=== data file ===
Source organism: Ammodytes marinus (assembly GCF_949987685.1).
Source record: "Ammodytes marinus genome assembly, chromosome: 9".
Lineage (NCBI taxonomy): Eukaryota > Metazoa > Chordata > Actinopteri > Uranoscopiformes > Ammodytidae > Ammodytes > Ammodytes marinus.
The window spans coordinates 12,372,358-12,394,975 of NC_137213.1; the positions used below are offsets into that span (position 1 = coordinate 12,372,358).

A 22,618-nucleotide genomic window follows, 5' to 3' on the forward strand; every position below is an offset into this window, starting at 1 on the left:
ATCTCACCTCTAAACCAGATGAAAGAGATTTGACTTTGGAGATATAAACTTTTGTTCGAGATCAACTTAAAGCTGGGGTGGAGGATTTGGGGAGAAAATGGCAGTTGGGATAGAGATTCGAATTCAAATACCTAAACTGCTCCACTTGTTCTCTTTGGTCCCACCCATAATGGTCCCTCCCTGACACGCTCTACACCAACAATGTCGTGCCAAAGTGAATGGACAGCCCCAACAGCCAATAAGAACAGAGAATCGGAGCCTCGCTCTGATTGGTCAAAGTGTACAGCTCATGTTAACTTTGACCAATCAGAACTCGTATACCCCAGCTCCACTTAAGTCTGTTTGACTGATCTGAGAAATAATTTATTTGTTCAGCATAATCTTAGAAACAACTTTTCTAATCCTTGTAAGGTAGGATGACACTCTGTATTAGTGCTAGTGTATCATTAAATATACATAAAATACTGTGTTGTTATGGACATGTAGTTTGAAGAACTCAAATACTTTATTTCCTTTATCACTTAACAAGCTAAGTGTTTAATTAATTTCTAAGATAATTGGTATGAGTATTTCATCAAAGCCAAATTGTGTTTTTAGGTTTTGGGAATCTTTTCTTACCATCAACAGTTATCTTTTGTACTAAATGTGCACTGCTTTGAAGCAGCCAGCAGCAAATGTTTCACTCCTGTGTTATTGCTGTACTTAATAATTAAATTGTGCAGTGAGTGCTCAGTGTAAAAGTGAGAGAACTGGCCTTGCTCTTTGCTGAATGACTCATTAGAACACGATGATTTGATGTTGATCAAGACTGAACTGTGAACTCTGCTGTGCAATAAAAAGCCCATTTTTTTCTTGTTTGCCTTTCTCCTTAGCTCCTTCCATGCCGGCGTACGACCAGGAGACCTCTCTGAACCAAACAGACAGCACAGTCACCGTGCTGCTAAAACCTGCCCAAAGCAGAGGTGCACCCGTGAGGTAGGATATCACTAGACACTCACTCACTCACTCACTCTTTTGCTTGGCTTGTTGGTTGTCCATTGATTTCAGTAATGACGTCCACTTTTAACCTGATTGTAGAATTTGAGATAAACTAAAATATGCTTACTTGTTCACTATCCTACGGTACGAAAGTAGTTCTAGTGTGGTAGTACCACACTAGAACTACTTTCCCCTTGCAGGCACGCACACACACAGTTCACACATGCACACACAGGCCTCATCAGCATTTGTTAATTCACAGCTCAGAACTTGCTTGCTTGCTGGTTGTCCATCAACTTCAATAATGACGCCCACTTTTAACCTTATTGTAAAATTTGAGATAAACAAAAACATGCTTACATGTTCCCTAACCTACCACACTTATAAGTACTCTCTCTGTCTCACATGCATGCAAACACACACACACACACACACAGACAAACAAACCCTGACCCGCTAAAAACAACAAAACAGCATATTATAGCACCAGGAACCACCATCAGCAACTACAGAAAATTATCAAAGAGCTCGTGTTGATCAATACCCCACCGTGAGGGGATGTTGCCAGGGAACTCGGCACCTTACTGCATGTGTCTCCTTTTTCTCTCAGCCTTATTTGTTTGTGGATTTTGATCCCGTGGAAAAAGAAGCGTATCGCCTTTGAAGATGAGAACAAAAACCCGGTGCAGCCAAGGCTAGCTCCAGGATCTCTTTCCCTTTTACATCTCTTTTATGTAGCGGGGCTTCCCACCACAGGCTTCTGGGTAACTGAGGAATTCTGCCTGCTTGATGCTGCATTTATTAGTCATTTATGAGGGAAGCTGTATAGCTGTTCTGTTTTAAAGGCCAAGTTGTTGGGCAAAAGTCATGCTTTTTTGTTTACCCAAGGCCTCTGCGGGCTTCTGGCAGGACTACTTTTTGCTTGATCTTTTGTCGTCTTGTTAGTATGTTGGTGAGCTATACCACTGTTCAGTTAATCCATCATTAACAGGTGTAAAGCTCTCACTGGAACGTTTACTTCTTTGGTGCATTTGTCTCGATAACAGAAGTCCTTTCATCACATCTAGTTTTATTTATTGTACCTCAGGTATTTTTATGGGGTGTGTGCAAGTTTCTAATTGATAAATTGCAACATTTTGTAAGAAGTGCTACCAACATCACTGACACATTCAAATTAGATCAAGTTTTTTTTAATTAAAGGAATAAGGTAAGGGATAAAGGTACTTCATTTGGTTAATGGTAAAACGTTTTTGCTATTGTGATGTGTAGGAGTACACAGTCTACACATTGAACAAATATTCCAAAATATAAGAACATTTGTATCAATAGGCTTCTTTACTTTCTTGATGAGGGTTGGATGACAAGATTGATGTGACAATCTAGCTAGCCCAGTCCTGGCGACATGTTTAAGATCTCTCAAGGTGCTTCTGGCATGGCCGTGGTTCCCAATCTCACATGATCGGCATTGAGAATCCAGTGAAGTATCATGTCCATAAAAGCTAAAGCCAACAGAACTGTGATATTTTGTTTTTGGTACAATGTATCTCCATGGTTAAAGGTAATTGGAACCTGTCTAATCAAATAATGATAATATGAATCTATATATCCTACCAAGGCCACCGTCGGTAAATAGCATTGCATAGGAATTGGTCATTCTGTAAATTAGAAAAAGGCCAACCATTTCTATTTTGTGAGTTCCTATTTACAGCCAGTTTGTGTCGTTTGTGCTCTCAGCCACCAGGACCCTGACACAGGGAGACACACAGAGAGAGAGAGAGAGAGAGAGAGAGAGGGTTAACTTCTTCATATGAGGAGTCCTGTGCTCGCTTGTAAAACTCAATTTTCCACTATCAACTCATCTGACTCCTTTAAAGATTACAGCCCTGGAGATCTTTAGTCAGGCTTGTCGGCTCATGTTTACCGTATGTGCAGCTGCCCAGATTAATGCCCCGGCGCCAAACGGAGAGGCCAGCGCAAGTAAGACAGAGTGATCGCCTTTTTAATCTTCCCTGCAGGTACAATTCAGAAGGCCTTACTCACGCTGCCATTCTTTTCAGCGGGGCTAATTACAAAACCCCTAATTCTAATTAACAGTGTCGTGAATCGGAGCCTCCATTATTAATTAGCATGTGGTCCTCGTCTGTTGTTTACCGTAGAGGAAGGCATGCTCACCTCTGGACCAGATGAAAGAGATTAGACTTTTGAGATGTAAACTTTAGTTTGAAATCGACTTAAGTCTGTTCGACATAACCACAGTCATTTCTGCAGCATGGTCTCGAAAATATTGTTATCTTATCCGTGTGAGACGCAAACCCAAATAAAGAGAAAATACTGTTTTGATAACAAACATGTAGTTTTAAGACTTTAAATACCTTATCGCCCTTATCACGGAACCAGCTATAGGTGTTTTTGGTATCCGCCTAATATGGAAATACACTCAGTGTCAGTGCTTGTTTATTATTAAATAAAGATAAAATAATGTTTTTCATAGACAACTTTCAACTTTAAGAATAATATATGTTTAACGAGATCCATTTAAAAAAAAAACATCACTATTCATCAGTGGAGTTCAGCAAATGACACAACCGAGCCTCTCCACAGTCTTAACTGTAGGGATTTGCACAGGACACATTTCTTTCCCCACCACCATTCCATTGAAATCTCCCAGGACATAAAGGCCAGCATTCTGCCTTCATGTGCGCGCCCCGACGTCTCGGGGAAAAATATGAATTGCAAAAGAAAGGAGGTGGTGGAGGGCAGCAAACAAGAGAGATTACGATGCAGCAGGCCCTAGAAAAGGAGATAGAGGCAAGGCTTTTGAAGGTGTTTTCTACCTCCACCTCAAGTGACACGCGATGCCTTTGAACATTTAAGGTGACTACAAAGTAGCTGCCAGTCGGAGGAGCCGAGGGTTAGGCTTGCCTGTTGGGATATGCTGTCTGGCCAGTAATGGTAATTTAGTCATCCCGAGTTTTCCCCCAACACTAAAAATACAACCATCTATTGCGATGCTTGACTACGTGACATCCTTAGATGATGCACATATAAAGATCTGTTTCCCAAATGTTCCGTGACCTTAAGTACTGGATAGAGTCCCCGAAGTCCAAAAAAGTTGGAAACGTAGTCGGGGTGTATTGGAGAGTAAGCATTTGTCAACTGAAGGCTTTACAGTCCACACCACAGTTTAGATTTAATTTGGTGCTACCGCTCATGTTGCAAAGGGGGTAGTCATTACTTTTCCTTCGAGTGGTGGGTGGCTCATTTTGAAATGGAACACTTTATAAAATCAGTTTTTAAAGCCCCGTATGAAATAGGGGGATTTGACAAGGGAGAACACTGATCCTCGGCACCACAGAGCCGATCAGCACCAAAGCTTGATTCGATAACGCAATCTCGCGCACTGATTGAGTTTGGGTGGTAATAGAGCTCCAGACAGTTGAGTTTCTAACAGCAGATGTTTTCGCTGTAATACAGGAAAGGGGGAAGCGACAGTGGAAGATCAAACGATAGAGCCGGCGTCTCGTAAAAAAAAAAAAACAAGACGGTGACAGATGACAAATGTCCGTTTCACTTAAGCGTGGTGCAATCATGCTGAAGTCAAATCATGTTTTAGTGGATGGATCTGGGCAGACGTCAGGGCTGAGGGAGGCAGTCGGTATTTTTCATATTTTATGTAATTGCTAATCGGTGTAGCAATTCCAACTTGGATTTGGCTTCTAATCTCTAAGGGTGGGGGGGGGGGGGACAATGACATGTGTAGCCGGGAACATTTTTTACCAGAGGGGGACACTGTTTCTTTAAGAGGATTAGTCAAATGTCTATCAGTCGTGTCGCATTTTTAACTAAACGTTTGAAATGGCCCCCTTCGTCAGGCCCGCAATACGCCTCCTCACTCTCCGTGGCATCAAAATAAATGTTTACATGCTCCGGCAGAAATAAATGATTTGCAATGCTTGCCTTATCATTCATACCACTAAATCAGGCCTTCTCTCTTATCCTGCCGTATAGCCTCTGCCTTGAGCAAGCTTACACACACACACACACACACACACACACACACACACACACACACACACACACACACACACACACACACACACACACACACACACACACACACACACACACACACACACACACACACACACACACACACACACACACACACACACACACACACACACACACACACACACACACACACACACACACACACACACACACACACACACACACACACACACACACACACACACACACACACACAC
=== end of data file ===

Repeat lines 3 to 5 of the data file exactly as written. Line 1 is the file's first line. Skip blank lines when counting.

Lineage (NCBI taxonomy): Eukaryota > Metazoa > Chordata > Actinopteri > Uranoscopiformes > Ammodytidae > Ammodytes > Ammodytes marinus.
The window spans coordinates 12,372,358-12,394,975 of NC_137213.1; the positions used below are offsets into that span (position 1 = coordinate 12,372,358).

A 22,618-nucleotide genomic window follows, 5' to 3' on the forward strand; every position below is an offset into this window, starting at 1 on the left: